TORONTO - In the wake of the Supreme Court of Canada's historic ruling that struck down the ban on physician-assisted death, health professionals are grappling with a host of thorny ethical and practical issues raised by the decision.
Here are some of the questions being asked by and of key medical organizations and the answers they are so far able to provide:
Q: What do doctors now tell suffering patients who ask them for help to die?
A: The Canadian Medical Association (CMA) is advising its 80,000 members that the law prohibiting medically assisted death is in effect for a year, giving government time to revamp the legislation.
"So nothing changes over the next year while the details are being sorted out," said CMA president Dr. Chris Simpson.
Q: How many doctors would be involved in deciding whether a patient meets the criteria for physician-aided death?
A: Simpson said the 12-month period gives physician groups and legislators the opportunity to study how medically assisted death is performed in other jurisdictions where the act has been legalized, such as the Netherlands, Switzerland and a handful of U.S. states.
"In general, we want the process to be pretty extraordinarily robust and careful with a lot of steps," said Simpson, including safeguards to protect the vulnerable and to ensure the person seeking to end their life isn't being influenced or coerced by others, even subtly."
"So I would envision multiple steps with more than one doctor, maybe even a panel or some sort of a board that evaluates all of the complexities of this. Because ultimately, at the individual patient level ... it's not an emergency that needs to be done right away. There's time for a process to be thoughtful and ensure that only the people who truly should have medical aid in dying get it."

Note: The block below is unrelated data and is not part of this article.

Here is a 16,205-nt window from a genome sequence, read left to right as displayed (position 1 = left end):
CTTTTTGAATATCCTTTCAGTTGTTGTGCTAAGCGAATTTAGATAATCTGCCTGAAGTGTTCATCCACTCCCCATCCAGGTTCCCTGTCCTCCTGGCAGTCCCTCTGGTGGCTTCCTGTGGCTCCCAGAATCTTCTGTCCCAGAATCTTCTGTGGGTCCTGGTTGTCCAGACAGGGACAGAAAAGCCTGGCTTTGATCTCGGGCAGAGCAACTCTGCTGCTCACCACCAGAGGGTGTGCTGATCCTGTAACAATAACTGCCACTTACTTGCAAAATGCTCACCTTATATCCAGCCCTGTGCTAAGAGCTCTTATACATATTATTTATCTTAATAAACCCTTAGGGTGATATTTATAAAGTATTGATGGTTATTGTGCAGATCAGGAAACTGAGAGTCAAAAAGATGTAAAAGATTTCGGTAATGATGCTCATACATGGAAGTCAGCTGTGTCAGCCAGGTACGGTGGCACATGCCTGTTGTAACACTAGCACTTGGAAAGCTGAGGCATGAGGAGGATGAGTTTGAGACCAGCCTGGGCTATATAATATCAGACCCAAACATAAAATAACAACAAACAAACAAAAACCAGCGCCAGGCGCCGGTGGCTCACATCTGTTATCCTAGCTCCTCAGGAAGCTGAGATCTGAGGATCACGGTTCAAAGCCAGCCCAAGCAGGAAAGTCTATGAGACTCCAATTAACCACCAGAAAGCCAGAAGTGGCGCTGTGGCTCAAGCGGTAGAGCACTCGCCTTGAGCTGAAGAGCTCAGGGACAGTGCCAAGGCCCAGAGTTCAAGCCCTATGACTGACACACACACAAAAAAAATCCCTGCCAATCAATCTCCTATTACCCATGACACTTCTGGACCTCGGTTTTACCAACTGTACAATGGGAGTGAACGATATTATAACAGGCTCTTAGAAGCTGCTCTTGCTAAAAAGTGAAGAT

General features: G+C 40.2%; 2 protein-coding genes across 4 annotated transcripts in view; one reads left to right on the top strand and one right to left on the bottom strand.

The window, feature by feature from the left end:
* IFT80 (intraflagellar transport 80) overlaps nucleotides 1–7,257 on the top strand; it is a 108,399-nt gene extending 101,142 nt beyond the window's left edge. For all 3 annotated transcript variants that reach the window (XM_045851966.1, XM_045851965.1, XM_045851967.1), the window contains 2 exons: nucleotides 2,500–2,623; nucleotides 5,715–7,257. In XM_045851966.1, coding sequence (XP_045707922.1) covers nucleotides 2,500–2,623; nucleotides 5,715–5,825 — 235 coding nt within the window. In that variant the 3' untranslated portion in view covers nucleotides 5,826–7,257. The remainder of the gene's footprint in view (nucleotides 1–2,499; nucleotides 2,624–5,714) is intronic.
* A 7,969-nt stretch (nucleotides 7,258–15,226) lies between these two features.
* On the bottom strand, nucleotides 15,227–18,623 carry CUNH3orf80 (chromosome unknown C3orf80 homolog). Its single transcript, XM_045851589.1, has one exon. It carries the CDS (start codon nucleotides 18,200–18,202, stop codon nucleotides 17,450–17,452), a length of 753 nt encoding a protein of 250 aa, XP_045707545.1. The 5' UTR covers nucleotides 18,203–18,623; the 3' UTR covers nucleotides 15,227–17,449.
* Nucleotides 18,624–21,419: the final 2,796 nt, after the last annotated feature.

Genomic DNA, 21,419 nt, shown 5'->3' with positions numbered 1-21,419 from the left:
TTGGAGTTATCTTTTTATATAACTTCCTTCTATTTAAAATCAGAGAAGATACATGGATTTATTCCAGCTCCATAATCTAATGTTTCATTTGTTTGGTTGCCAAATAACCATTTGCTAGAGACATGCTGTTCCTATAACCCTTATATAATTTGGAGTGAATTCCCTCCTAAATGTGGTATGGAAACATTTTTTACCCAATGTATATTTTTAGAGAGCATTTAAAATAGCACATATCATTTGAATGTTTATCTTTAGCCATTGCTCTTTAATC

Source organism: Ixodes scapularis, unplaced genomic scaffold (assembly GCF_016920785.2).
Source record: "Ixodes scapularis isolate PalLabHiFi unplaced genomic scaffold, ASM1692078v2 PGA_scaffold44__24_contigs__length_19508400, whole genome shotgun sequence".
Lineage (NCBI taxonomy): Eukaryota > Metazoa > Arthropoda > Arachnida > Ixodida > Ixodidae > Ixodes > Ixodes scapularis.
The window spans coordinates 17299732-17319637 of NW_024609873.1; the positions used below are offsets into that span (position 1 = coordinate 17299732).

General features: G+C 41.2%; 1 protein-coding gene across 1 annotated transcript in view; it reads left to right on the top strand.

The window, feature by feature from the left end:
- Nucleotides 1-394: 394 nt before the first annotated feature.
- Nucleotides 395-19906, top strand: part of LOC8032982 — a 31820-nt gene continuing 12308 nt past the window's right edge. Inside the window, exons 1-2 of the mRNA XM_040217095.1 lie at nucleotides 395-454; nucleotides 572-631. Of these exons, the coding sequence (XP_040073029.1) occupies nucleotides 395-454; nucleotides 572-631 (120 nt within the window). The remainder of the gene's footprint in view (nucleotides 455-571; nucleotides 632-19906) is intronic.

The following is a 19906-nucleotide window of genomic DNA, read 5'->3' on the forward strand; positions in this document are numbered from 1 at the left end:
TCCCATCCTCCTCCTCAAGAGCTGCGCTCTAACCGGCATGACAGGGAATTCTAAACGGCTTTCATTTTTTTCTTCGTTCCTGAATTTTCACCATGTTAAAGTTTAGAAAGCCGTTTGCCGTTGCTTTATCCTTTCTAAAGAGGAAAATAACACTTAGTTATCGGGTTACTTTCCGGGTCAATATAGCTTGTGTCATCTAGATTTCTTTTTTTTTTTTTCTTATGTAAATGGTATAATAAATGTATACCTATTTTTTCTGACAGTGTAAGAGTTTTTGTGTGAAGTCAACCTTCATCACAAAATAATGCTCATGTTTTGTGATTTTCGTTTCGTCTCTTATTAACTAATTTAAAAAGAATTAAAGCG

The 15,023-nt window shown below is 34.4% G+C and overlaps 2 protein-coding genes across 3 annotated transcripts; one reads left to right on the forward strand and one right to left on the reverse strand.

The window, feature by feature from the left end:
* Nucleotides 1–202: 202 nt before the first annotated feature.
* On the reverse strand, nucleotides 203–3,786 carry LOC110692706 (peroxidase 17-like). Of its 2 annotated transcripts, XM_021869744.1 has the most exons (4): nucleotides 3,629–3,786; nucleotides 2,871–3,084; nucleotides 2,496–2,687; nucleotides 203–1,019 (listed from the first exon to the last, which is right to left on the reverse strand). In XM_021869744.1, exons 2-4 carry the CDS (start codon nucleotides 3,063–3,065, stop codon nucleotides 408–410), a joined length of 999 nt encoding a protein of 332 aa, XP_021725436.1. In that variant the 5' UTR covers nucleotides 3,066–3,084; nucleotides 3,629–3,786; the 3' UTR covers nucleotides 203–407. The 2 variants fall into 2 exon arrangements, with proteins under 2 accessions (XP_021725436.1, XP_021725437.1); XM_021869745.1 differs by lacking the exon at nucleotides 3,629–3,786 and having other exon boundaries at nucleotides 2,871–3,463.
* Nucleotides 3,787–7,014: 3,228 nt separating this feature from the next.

Q: What about a patient who is physically incapable of giving themselves a fatal drug dose — because of quadriplegia or advanced ALS, for instance?
A: Simpson calls this one of the "important nitty-gritty details" yet to be worked out. It's a question that needs to be explored by doctors groups, legislators and legal experts as a framework for how medical aid in dying will actually be delivered.
"A lot of doctors regard the prescribing of a lethal substance as the moral equivalent to actually administering a lethal substance," he said. And while hooking up an IV and giving a fatal dose could be done by any trained physician, "many doctors are saying there should be another class of clinicians who does only this."
"I'm not sure that really absolves anybody because the hard work is in the decision-making. The hard work is not in hooking up the IV."
Q: The Supreme Court ruling says Canadians who are enduring intolerable physical or mental suffering have the right to seek medical help to end their lives. But what constitutes mental suffering and where would the line be drawn?
A: Padraic Carr, president of the Canadian Psychiatric Association (CPA), said that's one area of the judgment, in particular, that needs further legal clarification.
"Every patient is different and it's unclear who would meet that legal test or what they define as intolerable, enduring suffering," he said of the nine justices' unanimous decision.
Carr said their ruling speaks to four points in which physician-assisted death may be considered: where a patient is competent; clearly consents; has what they define as a grievous and irremediable condition; and has enduring intolerable suffering.
"I think it would be very difficult for a patient who has a severe mental illness to meet these four criteria."
Q: People with clinical depression and certain other psychiatric disorders are often suicidal. How would doctors tease out whether a patient's desire to die is a result of their illness and might be alleviated with treatment?
A: Carr said the court ruled that a patient must be "competent" to obtain medically assisted death, a term which psychiatrists call the "capacity to make decisions."
Capacity means a patient must: be able to make a choice; have the ability to understand the relevant information around that choice; must appreciate their situation and the consequence of making the choice; and demonstrate that they can manipulate that information rationally, he said.
"So depression and other psychiatric illnesses, including psychotic disorders, can certainly influence your insight and judgment and they can also affect that ability to appreciate your situation and to manipulate that information rationally. So all of those would be included in any capacity assessment."